Within the sphere of the real estate business
not all is idyllic

There are two Acts regulating terms and conditions for residential rental properties. Residential rental properties are often sought because of – at least in Copenhagen and other major Danish cities – low vacancy risk. The returns tend to be lower than for commercial properties. On the other hand the returns might vary if the property is newly built.

The regulations for residential properties are laid down in a Rent Act and an Act regulating how to calculate a yearly rent in old residential properties and small residential properties and newly built residential properties. It may appear from this that it is rather difficult to obtain any kind of transparency if you are not a specialist in these areas.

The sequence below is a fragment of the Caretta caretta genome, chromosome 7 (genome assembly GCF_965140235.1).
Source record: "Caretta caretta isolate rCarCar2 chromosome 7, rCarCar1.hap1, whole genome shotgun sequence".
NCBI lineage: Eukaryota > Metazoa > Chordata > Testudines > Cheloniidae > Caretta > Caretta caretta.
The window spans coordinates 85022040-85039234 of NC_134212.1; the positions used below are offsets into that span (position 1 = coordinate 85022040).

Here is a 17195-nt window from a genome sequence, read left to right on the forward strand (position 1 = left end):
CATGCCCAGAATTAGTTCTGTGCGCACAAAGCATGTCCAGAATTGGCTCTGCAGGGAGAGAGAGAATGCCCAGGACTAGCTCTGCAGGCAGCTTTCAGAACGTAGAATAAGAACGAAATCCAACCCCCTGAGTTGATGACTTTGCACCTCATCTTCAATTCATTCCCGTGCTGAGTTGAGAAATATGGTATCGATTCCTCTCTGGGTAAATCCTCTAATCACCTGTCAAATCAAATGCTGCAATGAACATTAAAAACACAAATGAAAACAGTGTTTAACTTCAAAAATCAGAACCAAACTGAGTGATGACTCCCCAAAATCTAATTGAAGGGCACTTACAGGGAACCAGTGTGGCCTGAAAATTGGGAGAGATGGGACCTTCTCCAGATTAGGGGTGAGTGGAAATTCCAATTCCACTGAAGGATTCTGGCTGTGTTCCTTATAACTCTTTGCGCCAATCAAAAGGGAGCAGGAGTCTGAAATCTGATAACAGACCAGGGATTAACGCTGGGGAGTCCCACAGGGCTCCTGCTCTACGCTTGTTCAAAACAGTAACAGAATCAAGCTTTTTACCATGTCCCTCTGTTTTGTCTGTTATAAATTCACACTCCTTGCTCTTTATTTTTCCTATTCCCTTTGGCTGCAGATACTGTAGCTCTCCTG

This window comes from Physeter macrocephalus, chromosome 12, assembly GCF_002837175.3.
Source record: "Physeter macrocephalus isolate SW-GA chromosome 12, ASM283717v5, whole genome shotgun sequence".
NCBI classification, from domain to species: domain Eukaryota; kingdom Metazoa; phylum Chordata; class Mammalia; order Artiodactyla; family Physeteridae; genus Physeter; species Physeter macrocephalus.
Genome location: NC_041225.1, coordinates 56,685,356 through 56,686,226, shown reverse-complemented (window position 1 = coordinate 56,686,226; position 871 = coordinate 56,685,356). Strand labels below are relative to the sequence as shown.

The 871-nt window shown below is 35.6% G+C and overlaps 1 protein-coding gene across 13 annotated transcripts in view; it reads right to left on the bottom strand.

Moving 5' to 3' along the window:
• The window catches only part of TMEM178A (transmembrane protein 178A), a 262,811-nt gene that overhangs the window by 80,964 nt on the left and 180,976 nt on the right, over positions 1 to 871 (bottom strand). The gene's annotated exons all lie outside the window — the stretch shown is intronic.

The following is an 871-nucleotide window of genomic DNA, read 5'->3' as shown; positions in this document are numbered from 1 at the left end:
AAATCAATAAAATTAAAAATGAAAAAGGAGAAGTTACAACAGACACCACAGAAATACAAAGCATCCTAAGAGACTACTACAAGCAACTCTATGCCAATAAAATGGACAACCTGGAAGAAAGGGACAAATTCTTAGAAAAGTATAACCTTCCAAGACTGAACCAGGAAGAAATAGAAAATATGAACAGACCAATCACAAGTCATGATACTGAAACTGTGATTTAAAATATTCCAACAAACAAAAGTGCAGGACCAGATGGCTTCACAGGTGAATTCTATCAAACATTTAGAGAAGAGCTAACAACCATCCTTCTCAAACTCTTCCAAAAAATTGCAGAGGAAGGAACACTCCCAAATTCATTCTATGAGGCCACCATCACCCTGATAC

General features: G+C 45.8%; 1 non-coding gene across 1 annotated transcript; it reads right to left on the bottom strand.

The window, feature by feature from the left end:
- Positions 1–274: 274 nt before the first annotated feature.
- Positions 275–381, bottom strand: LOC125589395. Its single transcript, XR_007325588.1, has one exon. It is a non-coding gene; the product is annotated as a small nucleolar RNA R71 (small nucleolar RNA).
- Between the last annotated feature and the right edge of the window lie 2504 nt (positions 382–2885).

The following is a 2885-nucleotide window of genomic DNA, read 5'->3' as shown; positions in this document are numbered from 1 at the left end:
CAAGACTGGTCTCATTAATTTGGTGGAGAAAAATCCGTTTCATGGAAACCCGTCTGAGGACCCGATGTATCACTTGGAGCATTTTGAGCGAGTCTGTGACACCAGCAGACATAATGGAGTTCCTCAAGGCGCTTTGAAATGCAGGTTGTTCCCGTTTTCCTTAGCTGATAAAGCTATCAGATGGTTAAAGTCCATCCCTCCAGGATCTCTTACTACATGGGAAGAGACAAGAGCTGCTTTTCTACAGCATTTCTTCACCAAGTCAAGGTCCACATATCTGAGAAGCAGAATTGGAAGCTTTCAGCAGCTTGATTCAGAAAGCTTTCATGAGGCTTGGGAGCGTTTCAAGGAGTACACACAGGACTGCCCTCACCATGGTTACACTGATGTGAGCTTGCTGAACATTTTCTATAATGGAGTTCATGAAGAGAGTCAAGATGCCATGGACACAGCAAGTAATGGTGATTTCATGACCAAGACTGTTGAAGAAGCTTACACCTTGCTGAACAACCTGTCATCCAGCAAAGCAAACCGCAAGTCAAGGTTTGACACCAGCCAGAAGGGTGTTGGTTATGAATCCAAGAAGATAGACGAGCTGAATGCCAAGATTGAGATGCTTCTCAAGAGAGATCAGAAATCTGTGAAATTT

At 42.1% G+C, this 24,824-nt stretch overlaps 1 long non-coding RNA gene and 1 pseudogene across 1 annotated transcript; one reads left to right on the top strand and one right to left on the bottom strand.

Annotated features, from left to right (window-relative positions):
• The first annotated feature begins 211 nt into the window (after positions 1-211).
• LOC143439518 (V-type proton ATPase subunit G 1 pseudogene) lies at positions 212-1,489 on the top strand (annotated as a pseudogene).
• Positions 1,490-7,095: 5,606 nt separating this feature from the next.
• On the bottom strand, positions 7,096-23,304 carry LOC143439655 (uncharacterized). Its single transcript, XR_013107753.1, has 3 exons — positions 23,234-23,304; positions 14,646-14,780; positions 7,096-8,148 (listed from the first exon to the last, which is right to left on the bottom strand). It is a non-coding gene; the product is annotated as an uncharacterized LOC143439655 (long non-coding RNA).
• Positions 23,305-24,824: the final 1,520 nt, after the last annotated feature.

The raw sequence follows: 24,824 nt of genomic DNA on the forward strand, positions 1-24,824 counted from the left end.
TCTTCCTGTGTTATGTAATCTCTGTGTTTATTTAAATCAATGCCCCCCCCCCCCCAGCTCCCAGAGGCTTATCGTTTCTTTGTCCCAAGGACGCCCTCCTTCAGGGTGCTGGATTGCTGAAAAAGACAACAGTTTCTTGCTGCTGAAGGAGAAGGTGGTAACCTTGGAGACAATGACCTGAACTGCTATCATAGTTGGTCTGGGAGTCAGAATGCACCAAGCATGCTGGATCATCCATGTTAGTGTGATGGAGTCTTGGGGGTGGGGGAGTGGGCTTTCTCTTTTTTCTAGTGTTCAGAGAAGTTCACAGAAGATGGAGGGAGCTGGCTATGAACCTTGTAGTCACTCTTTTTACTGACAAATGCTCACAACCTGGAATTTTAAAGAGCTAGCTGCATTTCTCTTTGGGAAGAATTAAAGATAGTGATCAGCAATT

The terms for lease contracts in commercial properties are regulated in the Business Lease Act. The main rule is that many of the conditions in a commercial lease contract can be agreed upon contrary to lease contracts involving residential properties. When this is stated an investor in a commercial property has to be aware that a lease contract might be irrevocable for perhaps up to 5 years which generally occurs in shop leases. Furthermore a shop leaser often is entitled to transfer the lease contract with the shop as such.

Except from guarantees/a concrete agreement it is very difficult to claim a reduction in the purchase price and especially if the seller is in good faith. It is therefore very essential that a meticulous due diligence is carried out and the more so if the investment is involving a particular use of the estate. Furthermore there might be technical and environmental issues. Furthermore an investor also need to take into consideration if the property should be purchased in a separate - founded to the occasion - company(where the shares can be sold instead of the property as such and thereby stamp duties saved).